Donor considerations in pediatric kidney transplantation
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This article reviews kidney transplant donor options for children with end-stage kidney disease (ESKD). Global access to kidney transplantation is variable. Well-established national policies, organizations for organ procurement and allocation, and donor management policies may account for higher deceased donor (DD transplants) in some countries. Living donor kidney transplantation (LD) predominates in countries where organ donation has limited national priority. In addition, social, cultural, religious and medical factors play a major role in both LD and DD kidney transplant donation. Most children with ESKD receive adult-sized kidneys. The transplanted kidney has a finite survival and the expectation is that children who require renal replacement therapy from early childhood will probably have 2 or 3 kidney transplants in their lifetime. LD transplant provides better long-term graft survival and is a better option for children. When a living related donor is incompatible with the intended recipient, paired kidney exchange with a compatible unrelated donor may be considered. When the choice is a DD kidney, the decision-making process in accepting a donor offer requires careful consideration of donor history, kidney donor profile index, HLA matching, cold ischemia time, and recipient’s time on the waiting list. Accepting or declining a DD offer in a timely manner can be challenging when there are undesirable facts in the donor’s history which need to be balanced against prolonging dialysis in a child. An ongoing global challenge is the significant gap between organ supply and demand, which has increased the need to improve organ preservation techniques and awareness for organ donation.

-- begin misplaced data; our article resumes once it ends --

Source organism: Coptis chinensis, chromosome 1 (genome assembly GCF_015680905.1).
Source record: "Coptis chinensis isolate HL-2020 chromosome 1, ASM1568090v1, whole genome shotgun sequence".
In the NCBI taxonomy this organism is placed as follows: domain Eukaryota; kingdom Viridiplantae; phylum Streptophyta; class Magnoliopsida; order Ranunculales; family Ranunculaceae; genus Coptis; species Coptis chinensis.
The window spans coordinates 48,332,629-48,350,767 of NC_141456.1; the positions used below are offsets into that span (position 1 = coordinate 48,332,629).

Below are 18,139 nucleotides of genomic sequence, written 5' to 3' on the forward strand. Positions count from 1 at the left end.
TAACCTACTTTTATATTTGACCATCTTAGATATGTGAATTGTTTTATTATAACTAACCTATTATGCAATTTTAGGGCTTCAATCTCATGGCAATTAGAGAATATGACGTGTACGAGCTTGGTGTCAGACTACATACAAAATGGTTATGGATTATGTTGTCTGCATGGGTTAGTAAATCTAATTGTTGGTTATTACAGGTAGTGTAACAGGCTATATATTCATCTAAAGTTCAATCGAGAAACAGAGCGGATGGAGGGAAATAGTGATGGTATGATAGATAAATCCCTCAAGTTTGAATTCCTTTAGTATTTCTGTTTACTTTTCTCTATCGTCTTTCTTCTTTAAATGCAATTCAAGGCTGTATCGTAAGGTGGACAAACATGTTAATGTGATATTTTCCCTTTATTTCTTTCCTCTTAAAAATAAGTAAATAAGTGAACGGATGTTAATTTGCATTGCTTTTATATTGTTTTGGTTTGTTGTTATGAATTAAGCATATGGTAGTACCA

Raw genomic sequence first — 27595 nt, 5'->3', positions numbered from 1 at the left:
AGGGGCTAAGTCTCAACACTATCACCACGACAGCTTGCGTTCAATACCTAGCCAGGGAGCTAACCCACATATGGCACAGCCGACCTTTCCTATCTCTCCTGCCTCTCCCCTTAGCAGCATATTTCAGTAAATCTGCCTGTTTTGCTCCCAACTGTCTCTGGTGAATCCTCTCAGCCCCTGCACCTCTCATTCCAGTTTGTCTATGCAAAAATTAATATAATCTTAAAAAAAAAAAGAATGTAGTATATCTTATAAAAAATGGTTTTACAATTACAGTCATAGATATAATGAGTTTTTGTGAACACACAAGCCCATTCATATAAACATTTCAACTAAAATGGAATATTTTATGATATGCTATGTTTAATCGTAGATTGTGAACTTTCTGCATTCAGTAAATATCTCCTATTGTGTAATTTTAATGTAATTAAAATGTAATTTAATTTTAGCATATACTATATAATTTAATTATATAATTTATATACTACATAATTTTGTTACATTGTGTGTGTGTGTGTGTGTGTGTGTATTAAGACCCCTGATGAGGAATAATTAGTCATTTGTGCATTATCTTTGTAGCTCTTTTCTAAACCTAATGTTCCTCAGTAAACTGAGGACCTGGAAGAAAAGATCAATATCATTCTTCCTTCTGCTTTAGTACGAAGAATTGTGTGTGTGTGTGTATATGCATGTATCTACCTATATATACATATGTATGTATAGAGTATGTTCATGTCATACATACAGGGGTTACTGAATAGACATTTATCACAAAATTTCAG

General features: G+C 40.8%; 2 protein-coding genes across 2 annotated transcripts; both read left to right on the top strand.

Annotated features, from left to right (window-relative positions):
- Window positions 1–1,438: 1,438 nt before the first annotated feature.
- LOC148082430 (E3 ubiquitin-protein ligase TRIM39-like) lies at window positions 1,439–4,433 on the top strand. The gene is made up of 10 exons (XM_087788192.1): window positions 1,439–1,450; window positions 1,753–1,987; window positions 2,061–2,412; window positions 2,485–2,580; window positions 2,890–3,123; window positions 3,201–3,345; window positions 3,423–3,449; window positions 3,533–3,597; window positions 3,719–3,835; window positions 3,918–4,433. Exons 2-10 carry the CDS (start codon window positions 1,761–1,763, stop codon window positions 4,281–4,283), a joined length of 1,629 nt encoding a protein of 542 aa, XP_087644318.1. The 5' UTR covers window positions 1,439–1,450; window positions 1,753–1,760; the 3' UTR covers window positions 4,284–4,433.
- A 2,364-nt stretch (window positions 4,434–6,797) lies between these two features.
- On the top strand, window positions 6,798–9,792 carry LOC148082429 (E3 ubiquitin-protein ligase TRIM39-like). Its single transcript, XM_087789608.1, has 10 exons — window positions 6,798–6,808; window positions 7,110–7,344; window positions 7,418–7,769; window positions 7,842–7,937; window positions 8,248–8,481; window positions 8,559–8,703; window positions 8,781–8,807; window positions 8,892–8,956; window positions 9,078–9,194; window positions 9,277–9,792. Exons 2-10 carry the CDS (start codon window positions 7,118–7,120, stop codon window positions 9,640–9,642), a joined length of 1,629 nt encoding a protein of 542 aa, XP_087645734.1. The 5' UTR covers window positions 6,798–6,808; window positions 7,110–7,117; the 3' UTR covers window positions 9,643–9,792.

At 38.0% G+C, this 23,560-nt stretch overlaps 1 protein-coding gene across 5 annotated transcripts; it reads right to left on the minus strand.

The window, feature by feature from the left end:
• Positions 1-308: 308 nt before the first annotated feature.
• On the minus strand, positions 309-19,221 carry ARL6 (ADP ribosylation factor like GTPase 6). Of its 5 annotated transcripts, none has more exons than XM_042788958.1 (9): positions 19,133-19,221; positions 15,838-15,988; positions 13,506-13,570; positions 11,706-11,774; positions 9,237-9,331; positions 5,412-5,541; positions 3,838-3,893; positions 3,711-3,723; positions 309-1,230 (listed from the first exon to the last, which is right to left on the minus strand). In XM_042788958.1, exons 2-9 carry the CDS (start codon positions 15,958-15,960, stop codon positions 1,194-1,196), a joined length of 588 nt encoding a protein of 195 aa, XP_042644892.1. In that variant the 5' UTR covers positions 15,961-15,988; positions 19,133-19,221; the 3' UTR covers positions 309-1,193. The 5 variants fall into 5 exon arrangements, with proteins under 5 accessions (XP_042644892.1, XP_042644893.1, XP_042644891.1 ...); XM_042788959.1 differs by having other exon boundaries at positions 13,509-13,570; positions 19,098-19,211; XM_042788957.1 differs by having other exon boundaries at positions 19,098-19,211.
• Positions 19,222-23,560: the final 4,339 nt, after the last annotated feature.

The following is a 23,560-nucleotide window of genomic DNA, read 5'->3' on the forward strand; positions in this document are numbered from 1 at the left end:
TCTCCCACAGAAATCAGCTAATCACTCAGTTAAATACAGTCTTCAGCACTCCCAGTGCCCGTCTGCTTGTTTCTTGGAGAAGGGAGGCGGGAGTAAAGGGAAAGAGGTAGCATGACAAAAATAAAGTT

KeywordsEnd-stage kidney disease Graft survival Kidney transplant
This work was supported in part by the Health Resources and Services Administration contract 234-2005-37011C.
Compliance with ethical standards
The content is the responsibility of the authors alone and does not necessarily reflect the views or policies of the Department of Health and Human Services, nor does mention of trade names, commercial products, or organizations imply endorsement by the US Government.
Conflict of interest
The authors declare that they have no conflict of interest.
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